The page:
I always say you can never see a city better than to run in it. This also holds true for getting a feel for the people of the area, even the neighborhood. I’ll be the first to admit, I’m a friendly runner. I do a slight wave, or head nod at the minimum. Usually, I’m the one saying good morning, or sometimes striking up a conversation. I’m also the one who is disappointed when I don’t get a nod or wave back.
If you are expecting to find a blog about eating competitions, sorry this is not the blog for you! Instead, this blog is focused on proper eating during long distance endurance events, primarily endurance running events. I’ll focus mostly on running this time because iron distance triathlons, endurance swims and bike rides have different nutrition need and tips than running events although some basic principles are the same.
Nutrition is a vital part of training and racing–you know that, I’m not stating anything new– but most people don’t really understand what that means and how nutrition can impact your performance. In fact proper nutrition is often one of the most overlooked disciplines in training. Athletes are more worried about the workout of the day, hitting different intervals, and working in their training around their busy lives. Eating before, during, and after working out is frequently forgotten. As busy people we might grab a ‘bar’ on the way out the door or eat fast food on the way to work or picking up the kids from activities. However, nutrition is a vital part of successful training and racing.
We’re a few weeks in to the new year and it’s at about this time that a lot of people start falling off the healthy eating bandwagon. Heck, maybe you never even jumped on the wagon, maybe you just thought about it. Close enough. Wherever you are in your personal healthy eating journey, it’s probably not easy. I’m trying very hard to come up with new, interesting, and most important EASY recipes for my family and me. This is not an easy task for one who doesn’t enjoy cooking. Cooking doesn’t relax me, it stresses me out further. However, I still want to try to be healthy! What’s a girl to do?? Here are some healthy eating shortcuts that I stumbled upon mostly with the help of my FB friends. Thanks.
There is no Thanksgiving tradition I enjoy more than a Thanksgiving Day Turkey Trot. Our local one in Charleston is a fun 5K in historic downtown, that brings all the locals and tourists out. However, we usually travel for the holiday, typically to Nashville where they have an amazing 5 mile race called the Boulevard Bolt. This year, we found ourselves in St. Louis that hosts another great 5 mile run in beautiful Forest Park.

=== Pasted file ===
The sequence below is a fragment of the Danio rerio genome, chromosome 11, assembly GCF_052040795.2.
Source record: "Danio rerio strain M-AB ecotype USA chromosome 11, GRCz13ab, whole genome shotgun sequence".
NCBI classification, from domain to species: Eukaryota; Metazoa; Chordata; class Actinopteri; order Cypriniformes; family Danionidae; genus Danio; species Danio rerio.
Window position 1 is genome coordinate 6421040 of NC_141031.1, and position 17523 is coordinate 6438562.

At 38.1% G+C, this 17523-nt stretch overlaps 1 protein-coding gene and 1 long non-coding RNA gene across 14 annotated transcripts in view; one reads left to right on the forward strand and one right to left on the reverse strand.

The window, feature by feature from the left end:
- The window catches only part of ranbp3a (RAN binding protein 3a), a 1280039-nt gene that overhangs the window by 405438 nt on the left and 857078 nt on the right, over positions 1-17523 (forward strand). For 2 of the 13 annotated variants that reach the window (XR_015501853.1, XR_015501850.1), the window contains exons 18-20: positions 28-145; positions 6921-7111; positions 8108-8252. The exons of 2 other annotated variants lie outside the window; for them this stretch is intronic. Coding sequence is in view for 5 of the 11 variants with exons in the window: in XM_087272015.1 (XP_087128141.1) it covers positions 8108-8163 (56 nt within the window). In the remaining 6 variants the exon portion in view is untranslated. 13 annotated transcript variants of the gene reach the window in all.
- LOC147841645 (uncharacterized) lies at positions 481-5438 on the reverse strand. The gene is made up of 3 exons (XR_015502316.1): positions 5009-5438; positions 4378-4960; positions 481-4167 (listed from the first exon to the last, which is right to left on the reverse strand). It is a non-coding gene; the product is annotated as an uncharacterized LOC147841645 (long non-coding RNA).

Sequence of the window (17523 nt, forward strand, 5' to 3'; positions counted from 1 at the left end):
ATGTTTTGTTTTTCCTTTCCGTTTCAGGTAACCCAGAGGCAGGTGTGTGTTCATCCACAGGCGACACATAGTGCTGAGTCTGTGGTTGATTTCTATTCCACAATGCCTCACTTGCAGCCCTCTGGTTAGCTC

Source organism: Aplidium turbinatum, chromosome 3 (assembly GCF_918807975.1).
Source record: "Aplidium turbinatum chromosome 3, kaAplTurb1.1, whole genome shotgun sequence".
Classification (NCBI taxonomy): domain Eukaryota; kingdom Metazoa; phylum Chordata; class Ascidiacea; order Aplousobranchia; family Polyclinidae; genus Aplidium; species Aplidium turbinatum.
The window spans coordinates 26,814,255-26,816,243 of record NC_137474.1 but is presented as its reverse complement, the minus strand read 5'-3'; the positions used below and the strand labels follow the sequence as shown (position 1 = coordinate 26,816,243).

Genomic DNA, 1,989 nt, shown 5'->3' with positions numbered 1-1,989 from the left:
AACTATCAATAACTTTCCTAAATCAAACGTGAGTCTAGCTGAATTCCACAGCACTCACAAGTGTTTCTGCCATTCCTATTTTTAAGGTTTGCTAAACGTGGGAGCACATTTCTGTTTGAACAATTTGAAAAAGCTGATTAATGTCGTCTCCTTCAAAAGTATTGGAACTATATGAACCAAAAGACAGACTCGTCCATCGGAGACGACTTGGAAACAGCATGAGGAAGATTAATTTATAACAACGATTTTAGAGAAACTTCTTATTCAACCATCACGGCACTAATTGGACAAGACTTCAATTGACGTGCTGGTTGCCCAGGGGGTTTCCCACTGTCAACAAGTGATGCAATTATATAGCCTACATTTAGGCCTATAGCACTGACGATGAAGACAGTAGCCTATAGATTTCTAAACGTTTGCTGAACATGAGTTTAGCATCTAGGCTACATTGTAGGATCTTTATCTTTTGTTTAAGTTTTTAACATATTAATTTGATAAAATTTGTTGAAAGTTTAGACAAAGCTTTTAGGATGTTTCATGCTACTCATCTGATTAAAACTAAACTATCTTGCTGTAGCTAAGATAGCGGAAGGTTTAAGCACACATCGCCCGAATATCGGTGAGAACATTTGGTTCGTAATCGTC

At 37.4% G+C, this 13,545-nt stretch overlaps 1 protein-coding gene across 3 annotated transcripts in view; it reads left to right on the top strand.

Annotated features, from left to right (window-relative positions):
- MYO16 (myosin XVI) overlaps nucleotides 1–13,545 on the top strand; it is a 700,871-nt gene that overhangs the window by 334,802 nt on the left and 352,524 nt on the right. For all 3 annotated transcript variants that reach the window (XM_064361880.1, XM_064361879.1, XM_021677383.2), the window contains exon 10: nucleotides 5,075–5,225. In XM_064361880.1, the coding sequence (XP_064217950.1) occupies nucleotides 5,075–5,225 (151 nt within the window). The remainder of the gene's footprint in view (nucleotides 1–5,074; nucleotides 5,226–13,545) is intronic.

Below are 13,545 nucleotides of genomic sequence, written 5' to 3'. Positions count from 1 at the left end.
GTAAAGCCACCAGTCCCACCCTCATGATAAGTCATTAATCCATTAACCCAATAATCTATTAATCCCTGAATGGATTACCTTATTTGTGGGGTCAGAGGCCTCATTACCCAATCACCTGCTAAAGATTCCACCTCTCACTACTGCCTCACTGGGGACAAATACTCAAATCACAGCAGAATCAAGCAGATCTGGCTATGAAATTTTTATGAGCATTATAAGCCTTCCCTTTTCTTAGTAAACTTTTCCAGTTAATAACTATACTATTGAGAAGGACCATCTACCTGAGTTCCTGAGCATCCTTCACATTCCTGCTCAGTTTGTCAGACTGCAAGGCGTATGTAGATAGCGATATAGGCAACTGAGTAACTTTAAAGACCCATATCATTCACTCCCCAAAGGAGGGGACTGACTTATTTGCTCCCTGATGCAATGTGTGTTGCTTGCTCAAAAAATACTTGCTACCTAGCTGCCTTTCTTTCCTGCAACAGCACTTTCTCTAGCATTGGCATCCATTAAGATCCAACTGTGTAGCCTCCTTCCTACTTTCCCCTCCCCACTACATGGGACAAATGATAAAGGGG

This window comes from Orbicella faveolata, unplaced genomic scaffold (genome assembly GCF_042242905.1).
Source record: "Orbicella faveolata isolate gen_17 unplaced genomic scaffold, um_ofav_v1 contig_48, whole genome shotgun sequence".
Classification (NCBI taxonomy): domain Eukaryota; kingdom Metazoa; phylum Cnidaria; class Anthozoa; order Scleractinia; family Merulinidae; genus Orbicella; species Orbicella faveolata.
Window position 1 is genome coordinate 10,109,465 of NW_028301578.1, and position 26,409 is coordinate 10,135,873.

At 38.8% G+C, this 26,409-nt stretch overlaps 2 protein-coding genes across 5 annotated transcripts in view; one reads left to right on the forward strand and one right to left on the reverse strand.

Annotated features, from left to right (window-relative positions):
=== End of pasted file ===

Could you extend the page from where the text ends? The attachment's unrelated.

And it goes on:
We are all now well into the new year, hopefully with a calendar full of health and fitness goal (notice the term goals, not resolutions…!). As we’ve said before, starting the year with a general idea of the direction for the year — or specific depending on how much of a planner you are– provides a framework for your weekly and monthly schedule. My goals this year involve working on my run and swim form and eating natural, unprocessed foods. I’ll talk more about my run form goal in a few weeks because I was lucky enough to win a free 12 week coach training plan through Withoutlimits Charleston for the bridge run in April. For now I’m going to focus on my healthy eating goal. Even though I’ve talked about it before, I started this goal back in October and over that time I’ve gotten pretty good feedback about whether or not it’s working!
I have to confess…I set some goals for myself a few blogs back and, well….I haven’t lived up to them. Oops. I want you to realize though that ‘failure’ at one goal doesn’t mean giving up. Many times people set high goals for themselves, maybe too high, and then when these goals aren’t reached the next step is to give up. To ditch all your plans and feel like a failure. Personally I don’t feel like a failure..a little guilty maybe (but that’s probably my Catholic upbringing), but not a failure. Where have I gone wrong and what can I do about it?
Whether we admit it or not, we are all addicts – addicted to some form of social media. Facebook, Twitter, Instigram, Blogs (hopefully Miles with Moms)…there is so much good information out there, how could we not be? Some say it’s a time sucker, which it is. However, it can have some very positive influences on your training.
In my last blog, I talked about the importance of setting goals to guide your training for success throughout the year. This week I’m going to talk about a couple of tools/tricks to help nail your goal for that “A” race you have on your calendar. I’m telling this from my personal experience…achieving my goal time last weekend at the Myrtle Beach Marathon.
Did you make a New Years Resolution? So many people do make them, have great intentions about keeping them, but within 2 weeks they are all but forgotten. Usually I don’t make resolutions per se, I like to set new goals for the new year. I find that if I call them ‘goals’ I am much more likely to achieve them. Why is that? For me a goal is more attainable through a series of actions/steps that lead to an end result– a goal. Resolutions, on the other hand, are amorphous blobs of ideas with no clear path to an end result. For example “I want to lose weight”—um…how is that going to happen? This might be better stated as a goal: I want to join a Masters swim group and swim 2 days a week, ultimately swimming 500 yards without stopping. Boom— a goal that is easily measured and achieved.